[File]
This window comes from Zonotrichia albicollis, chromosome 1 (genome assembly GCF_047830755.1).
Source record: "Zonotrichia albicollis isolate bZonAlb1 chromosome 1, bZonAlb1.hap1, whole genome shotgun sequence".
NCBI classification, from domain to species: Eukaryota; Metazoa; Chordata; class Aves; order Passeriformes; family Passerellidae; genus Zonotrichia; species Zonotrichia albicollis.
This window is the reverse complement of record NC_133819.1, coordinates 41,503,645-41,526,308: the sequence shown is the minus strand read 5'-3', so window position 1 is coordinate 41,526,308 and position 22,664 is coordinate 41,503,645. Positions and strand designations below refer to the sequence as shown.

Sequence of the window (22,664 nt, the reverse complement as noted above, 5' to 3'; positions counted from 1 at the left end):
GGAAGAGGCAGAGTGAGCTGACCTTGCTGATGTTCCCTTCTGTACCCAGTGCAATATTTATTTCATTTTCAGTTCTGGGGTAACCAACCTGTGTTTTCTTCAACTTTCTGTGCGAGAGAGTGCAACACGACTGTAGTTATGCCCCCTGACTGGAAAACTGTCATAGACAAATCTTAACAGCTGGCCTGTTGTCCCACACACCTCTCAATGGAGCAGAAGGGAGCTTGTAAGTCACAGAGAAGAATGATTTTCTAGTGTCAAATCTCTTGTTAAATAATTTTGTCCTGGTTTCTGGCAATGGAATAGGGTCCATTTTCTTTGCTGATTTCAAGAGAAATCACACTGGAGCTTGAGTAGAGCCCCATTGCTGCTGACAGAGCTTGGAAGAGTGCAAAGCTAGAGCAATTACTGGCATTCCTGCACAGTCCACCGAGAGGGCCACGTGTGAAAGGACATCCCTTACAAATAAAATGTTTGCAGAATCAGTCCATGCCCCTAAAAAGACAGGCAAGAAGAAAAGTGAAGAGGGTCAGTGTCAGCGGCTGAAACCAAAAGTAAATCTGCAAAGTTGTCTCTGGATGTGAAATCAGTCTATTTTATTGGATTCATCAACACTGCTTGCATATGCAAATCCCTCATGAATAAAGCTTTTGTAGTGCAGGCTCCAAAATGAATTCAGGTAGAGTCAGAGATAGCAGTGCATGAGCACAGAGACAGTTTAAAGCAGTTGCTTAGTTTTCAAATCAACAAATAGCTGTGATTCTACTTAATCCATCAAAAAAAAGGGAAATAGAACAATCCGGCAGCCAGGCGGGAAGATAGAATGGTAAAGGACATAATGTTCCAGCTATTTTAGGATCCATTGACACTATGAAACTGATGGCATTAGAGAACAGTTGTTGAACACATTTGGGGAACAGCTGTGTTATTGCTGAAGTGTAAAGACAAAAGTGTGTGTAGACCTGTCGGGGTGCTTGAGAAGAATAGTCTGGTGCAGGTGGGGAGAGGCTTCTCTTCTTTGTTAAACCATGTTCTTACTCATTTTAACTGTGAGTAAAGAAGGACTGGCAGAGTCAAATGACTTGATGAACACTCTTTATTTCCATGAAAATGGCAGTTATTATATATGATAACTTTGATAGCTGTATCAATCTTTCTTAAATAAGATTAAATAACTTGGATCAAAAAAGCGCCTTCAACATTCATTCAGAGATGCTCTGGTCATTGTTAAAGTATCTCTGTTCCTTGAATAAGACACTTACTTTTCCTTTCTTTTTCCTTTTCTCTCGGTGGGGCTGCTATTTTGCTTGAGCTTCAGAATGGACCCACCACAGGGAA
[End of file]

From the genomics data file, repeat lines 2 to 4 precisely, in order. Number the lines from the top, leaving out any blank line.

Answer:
Source record: "Zonotrichia albicollis isolate bZonAlb1 chromosome 1, bZonAlb1.hap1, whole genome shotgun sequence".
NCBI classification, from domain to species: Eukaryota; Metazoa; Chordata; class Aves; order Passeriformes; family Passerellidae; genus Zonotrichia; species Zonotrichia albicollis.
This window is the reverse complement of record NC_133819.1, coordinates 41,503,645-41,526,308: the sequence shown is the minus strand read 5'-3', so window position 1 is coordinate 41,526,308 and position 22,664 is coordinate 41,503,645. Positions and strand designations below refer to the sequence as shown.